Head Shot 2014-07-14About the author: Lisa Conrad is the Moderator of Global #gtchat Powered by TAGT and Social Media Manager of the Global #gtchat Community. She is a longtime advocate for gifted children and also blogs at Gifted Parenting Support. Lisa can be contacted at: gtchatmod@gmail.com

Links:

For Frustrated Gifted Kids, A World of Online Opportunities (Audio available)

Distance Learning for Gifted Students: Outcomes for Elem, Middle, & HS Students

New Mathematics Program Developed by Stanford University Transforms Online Education

EPGY Now GiftedandTalented.com

GHF Online from Gifted Homeschoolers Forum

Johns Hopkins Center for Talented Youth 

K12 Programs for Advanced Learners

Stanford Online High School

Online High Schools Attracting Elite Names

Independent Learning from Duke TIP

Gifted Learning Links from CTD at Northwestern University

Art of Problem Solving

How Are Teachers and Students Using Khan Academy?

By Not Challenging Gifted Kids, What Do We Risk Losing?

Gifted Adolescents’ Talent Development Through Distance Learning

Online G3

SIG Online Learning Program

Blended Learning Transforming Gifted Education

Learn Online with Duke TIP eStudies

UK: OLP Online Programme for Able Young Students

Cybraryman’s Blended Learning Page

Christa McAuliffe School of Arts and Sciences

Multipotentiality – Do You Have Too Many Tabs Open?

Multipotentiality

 

“Do you have too many tabs open?” proved to be a rhetorical question during this week’s chat on Twitter. For many the answer was “yes” and defining multipotentiality was much easier than living with it. Many definitions were offered – from having the potential to pursue many different passions and succeed to “the risk of becoming a pretty good generalist at the risk of specialization” (Amy Harrington). To another participant (Denise @ddigiova) multipotentiality meant, “Never [being] bored. Always learning. Always growing. Diverse experiences and relationships.”

“Ultimately [multipotentials] have to make a choice – what is most meaningful, fits with one’s values.” ~ Dr. Gail Post 

Although gifted people may not be good at everything, they are often good at many things. It was quickly noted that the benefits are often the drawbacks as well. So many paths can cause high stress levels, overscheduling, confusion and depression. Multipotential persons often find it difficult to choose a career or when they do; sticking with it. For gifted students who display multipotentiality, they often are never challenged until college when studies become difficult.

Finding focus is an important facet of dealing with multipotentiality. Lisa B. of Canada suggested that, “Perhaps it’s best to focus on one passion at a time, but move through different passions in the different seasons of life.” Seeking inspiration from peers and mentors can help a multipotential person focus on their passions. Dr. Gail Post stated, “Ultimately [multipotentials] have to make a choice – what is most meaningful, fits with one’s values.”

Advice for parents: “Emphasize the importance of continually learning and taking on new challenges; not settling because they’ve been labeled as ‘smart’.” ~ Amy Williams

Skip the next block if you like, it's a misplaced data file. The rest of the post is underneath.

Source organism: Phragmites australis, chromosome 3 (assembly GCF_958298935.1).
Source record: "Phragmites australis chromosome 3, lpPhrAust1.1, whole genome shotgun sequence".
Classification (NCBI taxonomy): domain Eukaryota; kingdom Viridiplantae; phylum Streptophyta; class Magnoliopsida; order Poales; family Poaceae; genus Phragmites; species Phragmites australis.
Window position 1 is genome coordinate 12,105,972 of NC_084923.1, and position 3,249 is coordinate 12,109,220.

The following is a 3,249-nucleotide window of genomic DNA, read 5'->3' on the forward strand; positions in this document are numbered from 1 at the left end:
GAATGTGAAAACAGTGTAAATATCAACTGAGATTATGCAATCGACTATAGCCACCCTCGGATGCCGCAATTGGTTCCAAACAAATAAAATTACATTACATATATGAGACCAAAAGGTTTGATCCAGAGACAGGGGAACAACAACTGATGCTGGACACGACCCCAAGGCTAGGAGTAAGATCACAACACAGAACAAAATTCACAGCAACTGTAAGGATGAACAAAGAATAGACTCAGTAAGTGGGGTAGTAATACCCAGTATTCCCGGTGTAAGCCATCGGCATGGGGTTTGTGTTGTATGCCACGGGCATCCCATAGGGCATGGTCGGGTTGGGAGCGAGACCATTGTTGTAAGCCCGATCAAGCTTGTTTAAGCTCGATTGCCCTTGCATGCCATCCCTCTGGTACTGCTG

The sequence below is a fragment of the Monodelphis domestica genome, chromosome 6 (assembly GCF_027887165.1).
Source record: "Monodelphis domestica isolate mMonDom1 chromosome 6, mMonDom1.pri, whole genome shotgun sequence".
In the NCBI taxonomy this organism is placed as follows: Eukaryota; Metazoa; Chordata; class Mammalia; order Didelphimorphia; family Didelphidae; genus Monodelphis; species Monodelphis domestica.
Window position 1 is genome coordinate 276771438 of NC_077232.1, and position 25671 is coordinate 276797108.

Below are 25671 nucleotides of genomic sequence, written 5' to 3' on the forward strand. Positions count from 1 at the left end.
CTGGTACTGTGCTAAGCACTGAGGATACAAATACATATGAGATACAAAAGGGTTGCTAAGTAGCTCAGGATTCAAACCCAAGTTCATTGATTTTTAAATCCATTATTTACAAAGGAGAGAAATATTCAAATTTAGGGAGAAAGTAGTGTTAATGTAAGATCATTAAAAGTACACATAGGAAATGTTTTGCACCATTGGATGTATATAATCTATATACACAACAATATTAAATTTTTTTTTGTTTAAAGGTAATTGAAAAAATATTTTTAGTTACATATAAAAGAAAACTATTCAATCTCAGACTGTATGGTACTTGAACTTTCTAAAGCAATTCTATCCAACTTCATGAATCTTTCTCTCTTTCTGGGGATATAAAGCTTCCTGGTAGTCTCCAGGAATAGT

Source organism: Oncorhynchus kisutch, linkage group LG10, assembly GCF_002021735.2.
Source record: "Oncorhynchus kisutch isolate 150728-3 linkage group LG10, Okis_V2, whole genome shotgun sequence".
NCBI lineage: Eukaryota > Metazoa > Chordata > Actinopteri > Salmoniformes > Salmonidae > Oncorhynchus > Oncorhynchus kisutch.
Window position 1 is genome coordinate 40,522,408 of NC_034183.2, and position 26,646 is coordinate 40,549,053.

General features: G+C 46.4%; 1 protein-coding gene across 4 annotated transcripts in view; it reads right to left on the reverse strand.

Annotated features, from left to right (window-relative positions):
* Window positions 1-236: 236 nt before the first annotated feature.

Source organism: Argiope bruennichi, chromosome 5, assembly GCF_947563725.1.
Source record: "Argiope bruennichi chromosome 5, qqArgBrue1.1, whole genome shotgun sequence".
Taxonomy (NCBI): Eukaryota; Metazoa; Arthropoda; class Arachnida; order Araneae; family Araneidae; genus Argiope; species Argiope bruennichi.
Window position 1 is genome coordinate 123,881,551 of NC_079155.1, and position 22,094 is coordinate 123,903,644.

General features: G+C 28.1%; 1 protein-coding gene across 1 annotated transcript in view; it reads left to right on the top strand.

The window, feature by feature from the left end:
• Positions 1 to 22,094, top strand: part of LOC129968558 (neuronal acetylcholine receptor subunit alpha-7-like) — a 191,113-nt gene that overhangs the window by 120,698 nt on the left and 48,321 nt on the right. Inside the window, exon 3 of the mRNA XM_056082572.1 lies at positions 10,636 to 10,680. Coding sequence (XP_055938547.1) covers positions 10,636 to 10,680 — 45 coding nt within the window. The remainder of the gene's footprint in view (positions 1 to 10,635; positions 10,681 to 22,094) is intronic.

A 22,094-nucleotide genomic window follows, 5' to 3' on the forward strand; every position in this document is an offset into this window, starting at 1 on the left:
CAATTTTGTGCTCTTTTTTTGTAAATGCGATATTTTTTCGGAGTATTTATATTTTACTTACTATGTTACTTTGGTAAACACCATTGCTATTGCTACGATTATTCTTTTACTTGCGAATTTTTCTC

Finally, the discussion turned to guiding a multipotential child. Parents should attempt to tune into their child’s passions and look for ways to help them explore ideas and potential careers. They can also expose children throughout their lives to opportunities to work with peers, mentors, and professionals. Amy Williams summed it up this way, “Emphasize the importance of continually learning and taking on new challenges; not settling because they’ve been labeled as ‘smart’.” For a more in-depth review of this chat, see the transcript at Storify.

Global #gtchat Powered by the Texas Association for the Gifted and Talented is a weekly chat on Twitter. Join us Fridays at 7/6 C & 4 PT in the U.S., midnight in the UK and Saturdays 1 PM NZ/11 AM AEDT to discuss current topics in the gifted community and meet experts in the field. Transcripts of our weekly chats can be found at Storify. Our Facebook Pageprovides information on the chat and news & information regarding the gifted community.

Head Shot 2014-07-14About the author: Lisa Conrad is the Moderator of Global #gtchat Powered by TAGT and Social Media Manager of the Global #gtchat Community. She is a longtime advocate for gifted children and also blogs at Gifted Parenting Support. Lisa can be contacted at: gtchatmod@gmail.com

Links:

Multipotentiality: When High Ability Leads to Too Many Options from Lisa Rivero

Counseling Gifted Adults – A Case Study by Paula Prober

Multipotentiality Among the Intellectually Gifted: “It Was Never There & Already It’s Vanishing” (pdf)

A Parent’s Guide to Gifted Teens: Living with Intense & Creative Adolescents (Amazon)

Good at Too Many Things? from Byrdseed Gifted

Experience of Giftedness: Eight Great Gripes Six Years Later from Davidson Gifted

Multipotentiality: Multiple Talents, Multiple Challenges by Douglas Eby

Multipotentiality Resources from Douglas Eby

The Gifted Adult: A Revolutionary Guide for Liberating Everyday Genius (Amazon)

Developing Multiple Talents – The Personal Side of Creative Expression by Douglas Eby

Refuse to Choose! A Revolutionary Program for Doing Everything That You Love (Amazon)

Multipotentiality: Issues & Considerations for Career Planning from Duke TIP

Career Development in Gifted Students & Multipotentiality (pdf)

Cybraryman’s Multipotentiality Page

The Perils of Multipotentiality

Multipotentiality

Are You A Multipotentialite*? from Paula Prober

On Crystals, Psychosynthesis & Unearthing Your Multipotentiality

Many Cloaks in the Closet by Jen Merrill

A Multi-Talent’s Growth with Dr. Edith Johnston

A Myriad of Ideas: Personal Development for Multi-Talented Individuals (book) by Dr. Edith Johnston

Are Multipotentialites the Innovators of the Future?

9 Ways to Explain Your Multipotentiality to Non-Mulitpotentialites

Why David Bowie is a Prime Example of Multipotentiality

Multipotentiality: It’s a Thing

Forever at a Crossroads: A Tale of Multipotentiality